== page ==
Top Story: Apple Loses in Patent Lawsuit
On Friday, the East Texas District Court announced that Apple was guilty of committing patent fraud against VirnetX with four of their systems. “A jury has ordered Apple to pay $626 million in damages after finding that iMessage, FaceTime and other Apple software infringed on another company’s patents (CNN).”
According to CNN, VirnetX is known as a “patent troll.” The company owns about 80 different patents and makes their money by licensing patents to other firms — and by suing businesses that it believes has infringed on its intellectual property.
— CNNMoney (@CNNMoney) February 4, 2016
VirnetX has had mixed success in its patent cases in the past. It settled out of court with Microsoft for $200 million in 2010 and filed another lawsuit against the company in 2015. But it lost a patent case it brought against Cisco last year (CNN).
VirnetX shares soar on award from Apple's patent infringement https://t.co/4QGKfqLc5z
— MarketWatch (@MarketWatch) February 3, 2016
Apple recently has revised the iMessage, FaceTime, and VPN software so that it no longer contradicts VirnetX’s patents.
Under the Radar: The “Pink Tax”
The women of London to New York are finally fed up with the price differences between men’s products and women’s products. Some everyday products cost women on average 48% more than men’s products do, with comparable ingredients.
— Stephanie (@sugabrown86) January 22, 2016
“It found that female razors are 11% more expensive than men’s. Jeans cost 10% more. Even toys marketed to little girls are 11% pricier compared to those for boys” (CNN).
According to the Times, New York has placed several laws against gender-based prices for services like dry cleaners and hair salons but can’t do much more with the pricing of goods. It’s out of their jurisdiction.
Tech of the week: Google Gives Free Internet to Public Housing
The struggle for low-income families to be able to afford good high-speed Internet might be a thing in the past. On Wednesday, Google began a program that “will provide free, super-fast Internet connection to people who live in public housing.” According to NBC, the first place to see this program taking place is in a housing complex in Kansas City, Missouri.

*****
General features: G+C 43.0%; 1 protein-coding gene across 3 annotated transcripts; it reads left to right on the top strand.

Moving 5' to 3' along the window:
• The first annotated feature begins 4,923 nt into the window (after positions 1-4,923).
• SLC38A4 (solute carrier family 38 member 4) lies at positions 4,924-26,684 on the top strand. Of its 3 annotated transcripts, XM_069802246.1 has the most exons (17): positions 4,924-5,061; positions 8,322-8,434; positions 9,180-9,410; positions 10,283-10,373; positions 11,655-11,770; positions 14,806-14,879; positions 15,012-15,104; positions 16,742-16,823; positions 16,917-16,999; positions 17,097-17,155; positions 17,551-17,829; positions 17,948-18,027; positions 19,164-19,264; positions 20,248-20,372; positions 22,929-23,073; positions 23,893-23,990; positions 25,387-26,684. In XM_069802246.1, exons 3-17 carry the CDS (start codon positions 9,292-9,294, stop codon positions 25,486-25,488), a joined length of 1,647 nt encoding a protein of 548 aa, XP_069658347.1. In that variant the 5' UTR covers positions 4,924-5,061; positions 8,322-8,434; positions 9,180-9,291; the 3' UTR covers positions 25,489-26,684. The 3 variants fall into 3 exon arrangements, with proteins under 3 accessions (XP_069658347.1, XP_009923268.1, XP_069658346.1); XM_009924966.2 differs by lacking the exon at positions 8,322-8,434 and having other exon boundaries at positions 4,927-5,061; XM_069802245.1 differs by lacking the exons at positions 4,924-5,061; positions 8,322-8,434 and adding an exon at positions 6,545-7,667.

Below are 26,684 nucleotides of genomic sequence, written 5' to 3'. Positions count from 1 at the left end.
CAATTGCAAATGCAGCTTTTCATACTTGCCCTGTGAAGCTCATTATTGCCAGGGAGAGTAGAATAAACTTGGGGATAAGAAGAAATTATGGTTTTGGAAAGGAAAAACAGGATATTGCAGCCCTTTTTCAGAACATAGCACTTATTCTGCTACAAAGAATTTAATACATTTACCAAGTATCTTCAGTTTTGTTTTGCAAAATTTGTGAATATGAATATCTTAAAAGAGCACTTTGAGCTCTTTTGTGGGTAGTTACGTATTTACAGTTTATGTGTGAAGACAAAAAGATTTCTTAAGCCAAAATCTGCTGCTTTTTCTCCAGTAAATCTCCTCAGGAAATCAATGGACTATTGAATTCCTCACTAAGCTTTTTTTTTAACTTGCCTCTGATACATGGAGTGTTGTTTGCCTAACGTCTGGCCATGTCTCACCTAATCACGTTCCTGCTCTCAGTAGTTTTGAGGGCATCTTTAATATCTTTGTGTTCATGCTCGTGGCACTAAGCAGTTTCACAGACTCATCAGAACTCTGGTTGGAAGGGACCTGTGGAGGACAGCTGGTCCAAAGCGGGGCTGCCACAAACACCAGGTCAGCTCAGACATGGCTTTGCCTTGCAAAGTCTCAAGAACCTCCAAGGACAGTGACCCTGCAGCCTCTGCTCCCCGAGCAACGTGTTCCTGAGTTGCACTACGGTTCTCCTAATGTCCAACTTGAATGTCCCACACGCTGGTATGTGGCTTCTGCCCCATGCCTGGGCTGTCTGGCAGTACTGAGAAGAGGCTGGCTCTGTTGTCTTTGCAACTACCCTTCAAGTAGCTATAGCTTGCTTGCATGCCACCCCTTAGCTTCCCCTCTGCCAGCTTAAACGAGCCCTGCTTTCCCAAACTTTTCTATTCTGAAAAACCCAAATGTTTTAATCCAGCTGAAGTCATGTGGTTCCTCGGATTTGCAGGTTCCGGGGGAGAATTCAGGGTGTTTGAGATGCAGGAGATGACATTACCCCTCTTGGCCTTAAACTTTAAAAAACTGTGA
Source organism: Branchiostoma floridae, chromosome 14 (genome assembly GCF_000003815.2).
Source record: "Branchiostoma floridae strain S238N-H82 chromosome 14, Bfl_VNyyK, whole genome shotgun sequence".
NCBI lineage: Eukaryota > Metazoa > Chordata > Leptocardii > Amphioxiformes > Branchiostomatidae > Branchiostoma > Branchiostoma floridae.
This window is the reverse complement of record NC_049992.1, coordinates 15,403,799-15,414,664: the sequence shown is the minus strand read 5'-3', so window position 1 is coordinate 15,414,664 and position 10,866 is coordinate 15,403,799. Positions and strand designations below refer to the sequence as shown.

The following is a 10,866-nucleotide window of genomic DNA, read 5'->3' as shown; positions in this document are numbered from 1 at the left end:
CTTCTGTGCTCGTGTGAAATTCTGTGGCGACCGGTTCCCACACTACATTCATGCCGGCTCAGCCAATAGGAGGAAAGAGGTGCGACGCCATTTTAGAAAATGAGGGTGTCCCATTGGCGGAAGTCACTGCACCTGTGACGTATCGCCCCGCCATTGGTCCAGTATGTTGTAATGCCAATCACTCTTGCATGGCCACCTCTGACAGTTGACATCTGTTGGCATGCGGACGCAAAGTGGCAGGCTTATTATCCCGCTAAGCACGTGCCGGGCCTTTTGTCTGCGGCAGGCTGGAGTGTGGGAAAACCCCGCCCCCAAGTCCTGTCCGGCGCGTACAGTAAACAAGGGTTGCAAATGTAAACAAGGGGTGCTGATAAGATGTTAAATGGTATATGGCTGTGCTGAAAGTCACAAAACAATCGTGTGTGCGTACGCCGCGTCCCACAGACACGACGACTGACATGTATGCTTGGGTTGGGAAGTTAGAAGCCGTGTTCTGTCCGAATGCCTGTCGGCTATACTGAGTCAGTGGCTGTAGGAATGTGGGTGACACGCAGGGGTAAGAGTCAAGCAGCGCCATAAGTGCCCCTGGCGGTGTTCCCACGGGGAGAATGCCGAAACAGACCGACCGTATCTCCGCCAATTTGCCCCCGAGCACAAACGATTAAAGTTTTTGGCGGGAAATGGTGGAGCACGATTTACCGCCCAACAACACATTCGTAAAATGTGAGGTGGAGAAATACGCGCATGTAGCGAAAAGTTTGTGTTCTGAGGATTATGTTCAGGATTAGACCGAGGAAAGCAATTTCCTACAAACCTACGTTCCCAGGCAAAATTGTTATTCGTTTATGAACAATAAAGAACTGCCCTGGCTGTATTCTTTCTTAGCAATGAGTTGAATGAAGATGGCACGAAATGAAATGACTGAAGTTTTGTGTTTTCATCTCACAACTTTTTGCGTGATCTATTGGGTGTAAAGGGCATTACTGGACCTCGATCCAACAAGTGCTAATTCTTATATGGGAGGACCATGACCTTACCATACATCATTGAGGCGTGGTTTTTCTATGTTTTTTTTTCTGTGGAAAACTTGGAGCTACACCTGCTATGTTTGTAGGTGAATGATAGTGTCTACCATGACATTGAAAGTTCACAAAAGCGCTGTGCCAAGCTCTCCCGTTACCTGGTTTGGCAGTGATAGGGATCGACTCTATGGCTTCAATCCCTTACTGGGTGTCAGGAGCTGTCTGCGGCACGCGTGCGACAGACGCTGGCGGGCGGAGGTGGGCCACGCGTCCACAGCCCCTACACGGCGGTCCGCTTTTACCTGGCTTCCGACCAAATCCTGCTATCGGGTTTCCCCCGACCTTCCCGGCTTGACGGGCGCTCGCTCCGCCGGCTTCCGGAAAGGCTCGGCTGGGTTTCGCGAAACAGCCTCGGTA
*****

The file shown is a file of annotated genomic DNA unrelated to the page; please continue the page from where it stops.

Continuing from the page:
Eventually Google plans to connect nine low-income properties in the Kansas City metro area fairly soon. This program has mentioned their goal for the future is to expand to the cities that already have access to Google Fiber like, Provo, Utah and Austin, TX.
“The U.S. has some of the most expensive broadband in the world, while lagging far behind other countries in Internet speeds. And for families in affordable housing, cost can be one of the biggest barriers to getting online,” Dennis Kish, vice president for Google Fiber, said in a blog post.
Around the Hub: Hub at Causeway
The groundbreaking of the new project that will be expanding the TD Garden is underway. “The Hub on Causeway, its newly named, 1.5 million-square-foot-plus development on the old Boston Garden site that is set to transform the North Station area”(Boston Herald).
This space will be multi-functional including retail, office, and residential space. On top of the new business opportunities happening in this area, the commuter rail and subway will be getting a new underground connection via Causeway Street.
“This development will be the crown jewel of this neighborhood revitalization,” said Charlie Jacobs, CEO of Delaware North Boston Holdings.
— Karyn Polito (@KarynPolito) January 28, 2016